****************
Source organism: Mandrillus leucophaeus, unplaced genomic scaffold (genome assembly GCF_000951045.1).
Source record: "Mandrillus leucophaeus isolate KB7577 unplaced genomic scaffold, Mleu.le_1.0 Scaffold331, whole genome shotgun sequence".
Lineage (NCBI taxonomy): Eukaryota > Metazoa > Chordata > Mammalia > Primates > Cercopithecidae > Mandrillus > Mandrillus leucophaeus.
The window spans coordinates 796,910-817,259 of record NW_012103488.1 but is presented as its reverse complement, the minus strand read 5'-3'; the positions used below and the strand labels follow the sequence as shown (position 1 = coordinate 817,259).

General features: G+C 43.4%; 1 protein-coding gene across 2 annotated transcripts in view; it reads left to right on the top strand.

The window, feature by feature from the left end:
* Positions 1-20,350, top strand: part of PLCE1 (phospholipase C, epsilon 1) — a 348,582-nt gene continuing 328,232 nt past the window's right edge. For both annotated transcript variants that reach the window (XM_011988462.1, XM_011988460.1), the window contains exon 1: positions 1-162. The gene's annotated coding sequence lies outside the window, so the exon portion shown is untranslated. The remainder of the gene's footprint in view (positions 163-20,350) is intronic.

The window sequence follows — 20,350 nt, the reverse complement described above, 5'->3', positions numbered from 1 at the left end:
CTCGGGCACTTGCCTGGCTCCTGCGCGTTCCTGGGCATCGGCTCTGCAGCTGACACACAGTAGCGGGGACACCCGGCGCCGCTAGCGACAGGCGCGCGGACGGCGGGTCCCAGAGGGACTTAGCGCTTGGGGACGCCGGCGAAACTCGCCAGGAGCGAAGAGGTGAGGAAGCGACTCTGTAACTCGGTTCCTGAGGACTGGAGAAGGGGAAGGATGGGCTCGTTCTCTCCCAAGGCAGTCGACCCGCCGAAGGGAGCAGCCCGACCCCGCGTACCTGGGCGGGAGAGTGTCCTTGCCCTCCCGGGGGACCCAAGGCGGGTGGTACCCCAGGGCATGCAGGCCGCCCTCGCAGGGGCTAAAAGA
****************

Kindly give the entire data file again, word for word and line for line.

Source organism: Mandrillus leucophaeus, unplaced genomic scaffold (genome assembly GCF_000951045.1).
Source record: "Mandrillus leucophaeus isolate KB7577 unplaced genomic scaffold, Mleu.le_1.0 Scaffold331, whole genome shotgun sequence".
Lineage (NCBI taxonomy): Eukaryota > Metazoa > Chordata > Mammalia > Primates > Cercopithecidae > Mandrillus > Mandrillus leucophaeus.
The window spans coordinates 796,910-817,259 of record NW_012103488.1 but is presented as its reverse complement, the minus strand read 5'-3'; the positions used below and the strand labels follow the sequence as shown (position 1 = coordinate 817,259).

General features: G+C 43.4%; 1 protein-coding gene across 2 annotated transcripts in view; it reads left to right on the top strand.

The window, feature by feature from the left end:
* Positions 1-20,350, top strand: part of PLCE1 (phospholipase C, epsilon 1) — a 348,582-nt gene continuing 328,232 nt past the window's right edge. For both annotated transcript variants that reach the window (XM_011988462.1, XM_011988460.1), the window contains exon 1: positions 1-162. The gene's annotated coding sequence lies outside the window, so the exon portion shown is untranslated. The remainder of the gene's footprint in view (positions 163-20,350) is intronic.

The window sequence follows — 20,350 nt, the reverse complement described above, 5'->3', positions numbered from 1 at the left end:
CTCGGGCACTTGCCTGGCTCCTGCGCGTTCCTGGGCATCGGCTCTGCAGCTGACACACAGTAGCGGGGACACCCGGCGCCGCTAGCGACAGGCGCGCGGACGGCGGGTCCCAGAGGGACTTAGCGCTTGGGGACGCCGGCGAAACTCGCCAGGAGCGAAGAGGTGAGGAAGCGACTCTGTAACTCGGTTCCTGAGGACTGGAGAAGGGGAAGGATGGGCTCGTTCTCTCCCAAGGCAGTCGACCCGCCGAAGGGAGCAGCCCGACCCCGCGTACCTGGGCGGGAGAGTGTCCTTGCCCTCCCGGGGGACCCAAGGCGGGTGGTACCCCAGGGCATGCAGGCCGCCCTCGCAGGGGCTAAAAGA